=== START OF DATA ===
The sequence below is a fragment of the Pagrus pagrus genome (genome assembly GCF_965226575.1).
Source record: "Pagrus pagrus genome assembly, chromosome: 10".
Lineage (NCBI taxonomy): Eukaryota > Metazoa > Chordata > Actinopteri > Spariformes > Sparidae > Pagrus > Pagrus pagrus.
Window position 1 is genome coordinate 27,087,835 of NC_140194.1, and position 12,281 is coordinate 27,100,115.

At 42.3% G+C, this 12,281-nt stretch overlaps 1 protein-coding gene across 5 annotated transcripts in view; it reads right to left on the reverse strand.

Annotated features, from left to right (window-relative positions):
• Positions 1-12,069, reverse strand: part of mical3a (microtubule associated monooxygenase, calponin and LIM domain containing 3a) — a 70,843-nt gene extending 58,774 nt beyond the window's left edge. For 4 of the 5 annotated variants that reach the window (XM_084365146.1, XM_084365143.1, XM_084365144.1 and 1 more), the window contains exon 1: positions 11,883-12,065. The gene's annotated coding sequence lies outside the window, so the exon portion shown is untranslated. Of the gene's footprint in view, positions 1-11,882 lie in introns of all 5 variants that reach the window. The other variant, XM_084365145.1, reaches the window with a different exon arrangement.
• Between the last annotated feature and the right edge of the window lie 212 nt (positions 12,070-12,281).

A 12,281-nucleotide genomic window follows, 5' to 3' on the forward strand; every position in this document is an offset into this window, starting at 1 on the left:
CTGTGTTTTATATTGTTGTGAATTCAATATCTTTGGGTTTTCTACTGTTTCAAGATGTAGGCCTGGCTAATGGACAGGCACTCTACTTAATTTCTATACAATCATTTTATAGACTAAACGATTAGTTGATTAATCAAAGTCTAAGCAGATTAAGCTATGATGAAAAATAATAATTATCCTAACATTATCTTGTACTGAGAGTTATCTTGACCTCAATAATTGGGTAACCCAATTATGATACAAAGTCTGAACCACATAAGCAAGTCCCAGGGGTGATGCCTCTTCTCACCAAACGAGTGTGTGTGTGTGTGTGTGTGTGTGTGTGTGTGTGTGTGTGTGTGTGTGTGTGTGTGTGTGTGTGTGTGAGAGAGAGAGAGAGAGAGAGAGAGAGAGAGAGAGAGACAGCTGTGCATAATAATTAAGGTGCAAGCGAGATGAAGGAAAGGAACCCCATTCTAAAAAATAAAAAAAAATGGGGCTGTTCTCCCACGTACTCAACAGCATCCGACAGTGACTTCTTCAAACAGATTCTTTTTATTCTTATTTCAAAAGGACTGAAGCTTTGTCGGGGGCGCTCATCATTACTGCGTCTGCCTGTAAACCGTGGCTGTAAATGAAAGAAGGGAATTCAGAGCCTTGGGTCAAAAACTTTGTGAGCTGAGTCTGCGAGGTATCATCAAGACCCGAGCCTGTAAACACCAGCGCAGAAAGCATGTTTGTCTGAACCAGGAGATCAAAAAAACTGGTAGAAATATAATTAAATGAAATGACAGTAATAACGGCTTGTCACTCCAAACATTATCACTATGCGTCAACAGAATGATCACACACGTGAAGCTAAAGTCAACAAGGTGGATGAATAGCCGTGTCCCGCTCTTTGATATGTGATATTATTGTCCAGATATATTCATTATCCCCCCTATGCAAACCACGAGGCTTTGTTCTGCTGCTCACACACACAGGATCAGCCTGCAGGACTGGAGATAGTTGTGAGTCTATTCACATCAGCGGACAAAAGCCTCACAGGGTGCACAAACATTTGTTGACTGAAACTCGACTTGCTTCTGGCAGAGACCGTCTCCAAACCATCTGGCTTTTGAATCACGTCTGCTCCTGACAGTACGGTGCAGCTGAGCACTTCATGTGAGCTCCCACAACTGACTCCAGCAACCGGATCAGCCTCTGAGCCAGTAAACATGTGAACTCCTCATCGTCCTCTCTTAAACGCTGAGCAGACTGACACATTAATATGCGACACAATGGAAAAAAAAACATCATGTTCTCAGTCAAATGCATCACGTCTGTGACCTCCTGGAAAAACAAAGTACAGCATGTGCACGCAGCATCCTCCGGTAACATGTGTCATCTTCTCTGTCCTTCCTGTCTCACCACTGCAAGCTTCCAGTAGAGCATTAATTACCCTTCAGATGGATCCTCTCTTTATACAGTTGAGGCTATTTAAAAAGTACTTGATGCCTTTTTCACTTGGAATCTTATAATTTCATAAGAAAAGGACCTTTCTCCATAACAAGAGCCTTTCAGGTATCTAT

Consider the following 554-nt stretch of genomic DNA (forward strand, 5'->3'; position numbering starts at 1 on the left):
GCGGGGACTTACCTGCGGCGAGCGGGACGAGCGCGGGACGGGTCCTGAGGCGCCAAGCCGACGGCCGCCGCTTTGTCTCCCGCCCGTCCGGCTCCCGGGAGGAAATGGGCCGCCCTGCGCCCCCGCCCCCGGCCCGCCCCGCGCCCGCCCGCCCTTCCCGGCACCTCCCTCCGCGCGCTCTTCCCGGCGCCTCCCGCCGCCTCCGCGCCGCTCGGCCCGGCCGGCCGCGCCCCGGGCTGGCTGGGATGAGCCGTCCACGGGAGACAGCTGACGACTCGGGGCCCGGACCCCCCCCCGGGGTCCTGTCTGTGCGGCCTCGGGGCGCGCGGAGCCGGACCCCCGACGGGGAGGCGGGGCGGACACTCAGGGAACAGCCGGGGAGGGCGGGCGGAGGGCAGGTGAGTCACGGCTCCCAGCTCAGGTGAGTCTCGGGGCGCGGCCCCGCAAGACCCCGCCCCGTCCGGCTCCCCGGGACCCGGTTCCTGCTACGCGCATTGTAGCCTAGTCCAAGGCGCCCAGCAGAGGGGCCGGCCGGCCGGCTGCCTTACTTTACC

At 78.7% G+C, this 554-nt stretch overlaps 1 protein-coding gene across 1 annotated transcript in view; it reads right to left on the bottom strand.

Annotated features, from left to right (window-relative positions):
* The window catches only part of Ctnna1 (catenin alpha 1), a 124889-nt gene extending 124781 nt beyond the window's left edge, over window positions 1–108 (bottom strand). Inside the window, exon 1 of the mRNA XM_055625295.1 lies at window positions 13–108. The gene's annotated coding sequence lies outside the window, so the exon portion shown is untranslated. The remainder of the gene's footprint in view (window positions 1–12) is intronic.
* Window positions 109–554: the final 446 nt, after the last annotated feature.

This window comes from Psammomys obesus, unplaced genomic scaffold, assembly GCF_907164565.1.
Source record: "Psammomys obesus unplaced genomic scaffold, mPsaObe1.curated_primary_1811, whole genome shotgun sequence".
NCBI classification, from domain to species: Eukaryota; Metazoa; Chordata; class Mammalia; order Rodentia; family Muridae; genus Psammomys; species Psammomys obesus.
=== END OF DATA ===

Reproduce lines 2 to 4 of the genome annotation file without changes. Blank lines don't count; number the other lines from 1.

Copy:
Source record: "Pagrus pagrus genome assembly, chromosome: 10".
Lineage (NCBI taxonomy): Eukaryota > Metazoa > Chordata > Actinopteri > Spariformes > Sparidae > Pagrus > Pagrus pagrus.
Window position 1 is genome coordinate 27,087,835 of NC_140194.1, and position 12,281 is coordinate 27,100,115.